Patten, after all, is a Western democratic politician. He treats Hong Kong as he might his British constituency. His public manner is open and he likes to be seen mingling with the local people. His style is about as far as possible from that of the Chinese elite, who cultivate distance from those they rule, staying aloof and remote. To do otherwise would be undignified. "Fat Patten," as the Governor sometimes has been called, may offend Chinese proprieties. He also will be a hard act to follow.

Patten's negotiating style is in the best Westminster "Green Paper-White Paper" style. He expects concrete responses to his proposals and deals with words, not intentions. However, the Chinese don't play the game the same way.

The Chinese response fits the classic step-by-step negotiating pattern encountered by many foreigners in their dealings with the PRC. It is an aggressive, manipulative style that proceeds in steps. At each new stage, the pressure escalates and new elements, seemingly unconnected to the issues at hand, may be introduced. The pace may vary, old issues may be reintroduced, very often at the end of the negotiations, and there may be moments of relaxation. The point is to keep the opposition off balance.

Initially, the Chinese define their negotiating arguments on broad matters of principle. Any perceived deviation from those principles at any point is grounds for fierce personal attacks on integrity, sincerity, and even rationality.

At the next stage, tactics include vague threats of severe consequences, followed by attempts to exploit possible splits within the opposition. Subsequently, the opposition will be accused of tricks and plots. Then, the Chinese side warns that the entire negotiation - and, more importantly, the relationship on which the talks are based - are in jeopardy and may be abandoned.

At every level, blame-shifting is central to the Chinese approach: faults always lie with the other party; it is the other side that is provocative and dishonest, responsible for raising tensions, and does not honor prior commitments. The pattern is a rising spiral, keeping the pressure on, expanding the issues and the consequences.

What are effective countermoves? As a successful negotiator once said, the Chinese taught him how to be firm, but not hostile. Much of the bluster is for effect and to provoke. A strategy of calm, unhurried responses often is effective. Allowing oneself to be provoked is to fall into their game. Those who understand what is going on may not enjoy it more, but at least they will have a broad idea of the other side's method. Even for people who understand the Chinese strategy, it is difficult to emulate the model.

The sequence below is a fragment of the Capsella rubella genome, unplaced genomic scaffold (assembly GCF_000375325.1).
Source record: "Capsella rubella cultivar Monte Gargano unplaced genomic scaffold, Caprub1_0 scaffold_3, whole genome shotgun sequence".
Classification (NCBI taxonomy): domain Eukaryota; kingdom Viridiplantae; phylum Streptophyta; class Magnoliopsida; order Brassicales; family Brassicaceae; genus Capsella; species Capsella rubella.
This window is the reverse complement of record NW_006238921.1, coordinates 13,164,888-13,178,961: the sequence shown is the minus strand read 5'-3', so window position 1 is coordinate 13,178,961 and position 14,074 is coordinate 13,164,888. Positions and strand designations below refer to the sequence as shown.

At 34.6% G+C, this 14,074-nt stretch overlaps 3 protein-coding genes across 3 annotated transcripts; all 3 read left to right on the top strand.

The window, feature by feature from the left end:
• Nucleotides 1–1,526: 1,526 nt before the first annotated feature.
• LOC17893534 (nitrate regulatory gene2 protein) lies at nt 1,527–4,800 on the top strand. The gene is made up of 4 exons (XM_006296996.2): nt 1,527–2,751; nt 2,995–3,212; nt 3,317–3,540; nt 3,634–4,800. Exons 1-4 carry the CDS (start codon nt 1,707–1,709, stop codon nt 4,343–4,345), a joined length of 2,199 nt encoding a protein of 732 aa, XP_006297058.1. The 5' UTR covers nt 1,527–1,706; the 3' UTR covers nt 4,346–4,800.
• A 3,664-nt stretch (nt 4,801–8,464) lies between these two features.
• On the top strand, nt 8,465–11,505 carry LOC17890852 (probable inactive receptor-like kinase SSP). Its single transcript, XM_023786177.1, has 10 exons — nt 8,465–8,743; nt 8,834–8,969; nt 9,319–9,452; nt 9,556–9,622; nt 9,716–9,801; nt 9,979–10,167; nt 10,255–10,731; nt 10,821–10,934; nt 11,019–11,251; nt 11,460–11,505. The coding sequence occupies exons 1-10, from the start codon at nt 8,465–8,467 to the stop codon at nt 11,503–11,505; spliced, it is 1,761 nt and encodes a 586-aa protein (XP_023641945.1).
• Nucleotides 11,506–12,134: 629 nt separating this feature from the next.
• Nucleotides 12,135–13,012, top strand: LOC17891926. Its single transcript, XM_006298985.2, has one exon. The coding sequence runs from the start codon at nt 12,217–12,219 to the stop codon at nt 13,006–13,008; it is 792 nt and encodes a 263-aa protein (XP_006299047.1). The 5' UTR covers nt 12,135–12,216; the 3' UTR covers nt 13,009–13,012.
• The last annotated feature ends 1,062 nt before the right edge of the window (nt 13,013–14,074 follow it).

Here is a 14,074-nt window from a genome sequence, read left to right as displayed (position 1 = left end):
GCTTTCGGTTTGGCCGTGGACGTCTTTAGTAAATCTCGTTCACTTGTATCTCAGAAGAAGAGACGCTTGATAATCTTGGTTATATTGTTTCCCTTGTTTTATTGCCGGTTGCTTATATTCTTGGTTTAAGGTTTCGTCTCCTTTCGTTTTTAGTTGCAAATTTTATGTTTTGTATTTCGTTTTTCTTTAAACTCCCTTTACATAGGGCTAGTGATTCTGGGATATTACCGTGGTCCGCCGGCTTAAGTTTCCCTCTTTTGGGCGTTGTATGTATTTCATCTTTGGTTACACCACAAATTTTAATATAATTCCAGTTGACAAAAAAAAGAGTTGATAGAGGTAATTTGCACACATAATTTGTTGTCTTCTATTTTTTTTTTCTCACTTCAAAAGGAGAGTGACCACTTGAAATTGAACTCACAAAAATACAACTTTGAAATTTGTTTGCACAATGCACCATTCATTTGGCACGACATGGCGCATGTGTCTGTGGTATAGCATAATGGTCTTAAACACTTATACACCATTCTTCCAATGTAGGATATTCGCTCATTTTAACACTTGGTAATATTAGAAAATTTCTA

Thus, Beijing's first response was to reject Patten's ideas on the grounds of principle, as contravening the Basic Law, Joint Declaration, and previous "secret agreements" between London and Beijing. When those "agreements" were released and shown to contain standard diplomatic vagaries, the Governor's sincerity and even his rationality rapidly came under fire from the PRC's mouthpieces in the territory.

At the same time, Beijing played to the business community's sensitivities. Pro-Beijing groups issued statements attacking the Governor. The pressure has been kept up. Chinese spokesmen have suggested that, should the reforms go through, contracts for projects spanning the 1997 transition might not be honored. The Chinese have heightened their criticism of the new airport and container terminal. Some of the groups claiming to represent executives and professionals, exercising their right to free opinion, have taken issue with Patten as well, polarizing much of that community.

As the dispute continues, Beijing has continued to raise the level of argument. China has played on nationalistic and racial feelings by accusing Patten of not understanding and thus not caring about the majority of Hong Kong people, who, pro-Beijing papers have pointed out, are the children of the Yellow Emperor. These same publications have charged the Governor with masterminding a conspiracy to internationalize the Hong Kong issue, perhaps, even to split South China off from the rest of the country, thereby prolonging foreign influence and control.

Speaking in London, Chinese economic boss Zhu Rongji suggested that, if the dispute is prolonged, perhaps the Basic Law and Joint Declaration - the bases of the transition - should be "cast to the wind." Throughout, the blame is put on Patten and "the Hong Kong British government" for not keeping their promises.

It is easy enough to discount the conspiracy theory as simple projection. Plots and maneuvers are the stuff of Chinese politics. It also is their political habit to fear internal enemies, but to talk in terms of foreign scheming. Nevertheless, the language the Chinese have used as the dispute has grown and deepened should not be dismissed.